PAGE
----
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Dentistry tackles issues of pain management (8/20/97)

Pain is the main reason patients seek emergency dental treatment and fear of pain is a major barrier preventing patients from seeking routine dental care, according to Kenneth M. Hargreaves, DDS, PhD, professor and new chairman of the department of endodontics at The University of Texas Health Science Center at San Antonio.

"Pain management has been revised during the last several years," Dr. Hargreaves said. "This is an ongoing area of research and very effective strategies have been developed for managing many forms of acute pain."

Pain caused by inflammation produces a distinctly different sensation =66rom pain induced by transient noxious stimuli, such as touching the tooth with a dental instrument during an examination. Inflammatory pain is usually characterized by its spontaneous occurrence; innocuous stimulus often produces a prolonged painful reaction. To control either type of pain the dentist must customize the patient's treatment plan, balancing the general principles of endodontics and the mechanisms of hyperalgesia - a condition which magnifies pain perception - with the medical history, nature of the pain and any current medications being taken by the patient.

"A common example of hyperalgesia is sunburn. Drugs used to block pain in hyperalgesia may offer new advances in the control of endodontic pain," Dr. Hargreaves said.

Numerous non-sterodial anti-inflammatory drugs (NSAIDs), such as ibuprofen, are available for the management of pain and inflammation. Opioids are also used, in combination with tylenol or aspirin, but opioids induce numerous side effects and chronic usage is associated with tolerance and dependence.

"A combination formula is preferred by both the endodontist and the patient," Dr. Hargreaves explained, "since this permits a lower dose of the opioid and reduces side effects."

The two major classes of analgesic drugs used in dentistry and medicine are both derived from plants. Aspirin is derived from the willow - the bark of the willow has salicylic acid in it - and opiates come from the poppy.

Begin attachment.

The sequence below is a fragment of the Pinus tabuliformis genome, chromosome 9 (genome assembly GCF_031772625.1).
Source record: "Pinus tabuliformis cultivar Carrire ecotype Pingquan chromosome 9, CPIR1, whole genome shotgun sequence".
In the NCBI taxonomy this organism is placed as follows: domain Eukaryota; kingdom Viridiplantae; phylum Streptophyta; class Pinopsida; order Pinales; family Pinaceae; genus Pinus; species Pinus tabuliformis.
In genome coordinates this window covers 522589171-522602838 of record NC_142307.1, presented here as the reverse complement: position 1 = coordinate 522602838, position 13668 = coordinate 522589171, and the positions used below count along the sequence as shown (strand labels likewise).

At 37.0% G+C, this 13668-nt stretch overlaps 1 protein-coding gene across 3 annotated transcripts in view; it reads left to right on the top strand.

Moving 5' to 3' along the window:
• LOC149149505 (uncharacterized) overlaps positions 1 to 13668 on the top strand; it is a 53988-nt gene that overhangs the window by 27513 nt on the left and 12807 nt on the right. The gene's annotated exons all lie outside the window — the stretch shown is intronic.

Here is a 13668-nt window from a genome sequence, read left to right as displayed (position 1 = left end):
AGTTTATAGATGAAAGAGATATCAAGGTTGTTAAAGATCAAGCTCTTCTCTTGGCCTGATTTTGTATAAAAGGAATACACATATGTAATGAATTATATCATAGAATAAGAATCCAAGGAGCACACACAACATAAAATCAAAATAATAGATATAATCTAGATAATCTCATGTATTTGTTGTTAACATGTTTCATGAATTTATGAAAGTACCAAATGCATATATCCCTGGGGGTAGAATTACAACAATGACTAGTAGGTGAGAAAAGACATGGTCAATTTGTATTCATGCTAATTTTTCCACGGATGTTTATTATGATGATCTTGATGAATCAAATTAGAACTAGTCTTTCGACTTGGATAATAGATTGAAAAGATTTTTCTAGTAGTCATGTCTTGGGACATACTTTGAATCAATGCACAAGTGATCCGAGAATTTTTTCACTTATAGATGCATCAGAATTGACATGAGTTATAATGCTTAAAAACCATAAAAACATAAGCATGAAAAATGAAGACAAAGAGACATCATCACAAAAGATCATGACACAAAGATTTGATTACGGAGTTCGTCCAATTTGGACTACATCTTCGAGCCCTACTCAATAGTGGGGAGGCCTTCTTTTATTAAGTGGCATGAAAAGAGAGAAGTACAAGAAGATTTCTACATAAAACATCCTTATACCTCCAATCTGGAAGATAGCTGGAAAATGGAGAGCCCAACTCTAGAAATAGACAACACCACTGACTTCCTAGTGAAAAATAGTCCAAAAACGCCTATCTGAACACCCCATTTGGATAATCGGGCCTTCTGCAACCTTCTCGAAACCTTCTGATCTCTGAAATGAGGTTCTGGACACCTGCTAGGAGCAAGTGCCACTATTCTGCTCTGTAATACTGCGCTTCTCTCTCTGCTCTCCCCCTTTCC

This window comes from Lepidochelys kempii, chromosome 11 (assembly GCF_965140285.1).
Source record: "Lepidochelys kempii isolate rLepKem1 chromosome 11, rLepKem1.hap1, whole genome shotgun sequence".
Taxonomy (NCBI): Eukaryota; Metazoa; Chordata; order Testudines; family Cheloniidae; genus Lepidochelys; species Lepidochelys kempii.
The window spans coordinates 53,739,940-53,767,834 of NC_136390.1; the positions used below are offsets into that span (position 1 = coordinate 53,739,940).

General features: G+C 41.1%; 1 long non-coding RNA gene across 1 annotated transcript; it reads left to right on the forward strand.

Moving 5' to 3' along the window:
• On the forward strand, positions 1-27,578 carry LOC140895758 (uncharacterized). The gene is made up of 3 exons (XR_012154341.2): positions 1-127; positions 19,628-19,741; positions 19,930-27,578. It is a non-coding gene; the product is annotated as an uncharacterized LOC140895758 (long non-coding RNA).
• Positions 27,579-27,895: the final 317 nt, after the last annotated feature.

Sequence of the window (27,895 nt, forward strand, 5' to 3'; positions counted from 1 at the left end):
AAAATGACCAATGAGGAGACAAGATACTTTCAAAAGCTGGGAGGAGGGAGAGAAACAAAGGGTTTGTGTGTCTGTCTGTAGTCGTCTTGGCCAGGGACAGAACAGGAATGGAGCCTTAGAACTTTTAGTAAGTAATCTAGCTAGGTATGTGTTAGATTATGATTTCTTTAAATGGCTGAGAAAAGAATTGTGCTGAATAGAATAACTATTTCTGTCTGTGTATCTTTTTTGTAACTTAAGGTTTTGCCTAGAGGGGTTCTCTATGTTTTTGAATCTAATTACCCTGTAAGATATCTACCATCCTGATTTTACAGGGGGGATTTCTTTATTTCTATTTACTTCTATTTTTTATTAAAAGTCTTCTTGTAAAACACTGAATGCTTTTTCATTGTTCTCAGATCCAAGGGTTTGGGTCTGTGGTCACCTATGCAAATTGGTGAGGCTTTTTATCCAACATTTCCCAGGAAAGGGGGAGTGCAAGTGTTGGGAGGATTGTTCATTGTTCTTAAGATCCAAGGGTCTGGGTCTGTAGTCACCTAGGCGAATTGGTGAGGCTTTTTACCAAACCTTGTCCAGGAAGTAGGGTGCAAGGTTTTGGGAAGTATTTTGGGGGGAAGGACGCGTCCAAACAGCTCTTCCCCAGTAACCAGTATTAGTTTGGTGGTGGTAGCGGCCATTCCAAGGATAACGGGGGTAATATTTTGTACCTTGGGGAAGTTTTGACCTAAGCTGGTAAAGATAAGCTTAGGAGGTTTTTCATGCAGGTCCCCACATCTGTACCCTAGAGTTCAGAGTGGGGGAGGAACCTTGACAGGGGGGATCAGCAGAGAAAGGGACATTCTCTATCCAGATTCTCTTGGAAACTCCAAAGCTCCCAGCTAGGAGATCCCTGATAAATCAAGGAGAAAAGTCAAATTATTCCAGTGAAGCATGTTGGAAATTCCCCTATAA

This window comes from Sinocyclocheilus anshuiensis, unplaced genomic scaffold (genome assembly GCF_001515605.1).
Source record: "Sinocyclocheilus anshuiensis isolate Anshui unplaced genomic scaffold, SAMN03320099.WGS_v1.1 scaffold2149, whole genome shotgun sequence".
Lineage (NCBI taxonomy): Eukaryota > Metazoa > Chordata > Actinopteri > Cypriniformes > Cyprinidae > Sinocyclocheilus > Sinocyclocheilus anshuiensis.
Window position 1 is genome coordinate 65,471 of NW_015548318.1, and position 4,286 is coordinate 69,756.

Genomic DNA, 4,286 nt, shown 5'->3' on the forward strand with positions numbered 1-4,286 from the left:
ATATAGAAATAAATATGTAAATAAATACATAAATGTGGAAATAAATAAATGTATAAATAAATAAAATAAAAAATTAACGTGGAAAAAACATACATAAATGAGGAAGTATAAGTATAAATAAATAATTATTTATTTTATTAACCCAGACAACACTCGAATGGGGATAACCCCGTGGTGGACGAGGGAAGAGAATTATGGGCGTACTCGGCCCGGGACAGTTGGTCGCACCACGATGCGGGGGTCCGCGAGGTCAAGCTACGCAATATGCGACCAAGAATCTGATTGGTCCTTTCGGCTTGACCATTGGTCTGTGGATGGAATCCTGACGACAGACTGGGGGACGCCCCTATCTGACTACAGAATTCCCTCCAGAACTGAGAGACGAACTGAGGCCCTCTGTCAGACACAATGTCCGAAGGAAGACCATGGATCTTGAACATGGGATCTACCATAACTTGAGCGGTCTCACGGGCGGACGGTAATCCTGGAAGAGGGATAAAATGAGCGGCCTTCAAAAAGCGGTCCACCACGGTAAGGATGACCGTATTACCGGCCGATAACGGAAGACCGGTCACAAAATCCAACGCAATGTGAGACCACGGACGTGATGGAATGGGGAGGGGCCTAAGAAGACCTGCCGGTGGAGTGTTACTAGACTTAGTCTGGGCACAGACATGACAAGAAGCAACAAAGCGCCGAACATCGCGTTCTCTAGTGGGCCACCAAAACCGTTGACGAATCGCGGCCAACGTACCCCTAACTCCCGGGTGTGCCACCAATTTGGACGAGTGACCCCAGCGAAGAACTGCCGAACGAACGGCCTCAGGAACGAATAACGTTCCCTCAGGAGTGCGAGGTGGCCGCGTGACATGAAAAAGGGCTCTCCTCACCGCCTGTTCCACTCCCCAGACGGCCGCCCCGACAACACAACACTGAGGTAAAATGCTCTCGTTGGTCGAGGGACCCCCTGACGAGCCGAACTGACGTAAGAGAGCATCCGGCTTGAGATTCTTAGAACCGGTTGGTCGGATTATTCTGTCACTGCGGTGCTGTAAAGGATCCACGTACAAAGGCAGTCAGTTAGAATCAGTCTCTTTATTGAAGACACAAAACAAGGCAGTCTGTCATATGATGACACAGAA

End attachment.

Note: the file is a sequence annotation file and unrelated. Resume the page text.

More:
Dr. Hargreaves has accomplished three levels of research in pain management. In clinical studies of patients he has evaluated both novel and standard drugs, administering these drugs at different times and in different doses to maximize their benefits to patients. He has and is researching inflammatory mediators in the body, sampling chemicals released after surgical procedures to determine which mediators are most important in causing pain. And basic research is being conducted in his laboratory, using tissue in cell culture studies to evaluate biochemical methods of pain control.

"Research in pain mechanisms and teaching methods of pain management are important since it will lead to better techniques for diagnosis and treatment," Dr. Hargreaves said. "In my practice I am often challenged by patients who are in pain and as a scientist, I can think of nothing more important in my research than in helping those patients.

"UTHSCSA has one of the largest departments of endodontics in the country and a strong reputation for clinical studies," Dr. Hargreaves said. "Since many patients still think of root canals and pain as synonymous, one of the things I would like to do here is to complement the clinical side of the Health Science Center by adding to the research side, specifically in pain management."

Before coming to the Health Science Center, Dr. Hargreaves was associated with the National Institute of Dental Research for well over a decade, and later the University of Minnesota.

Contact: Jan Elkins (210) 567-2570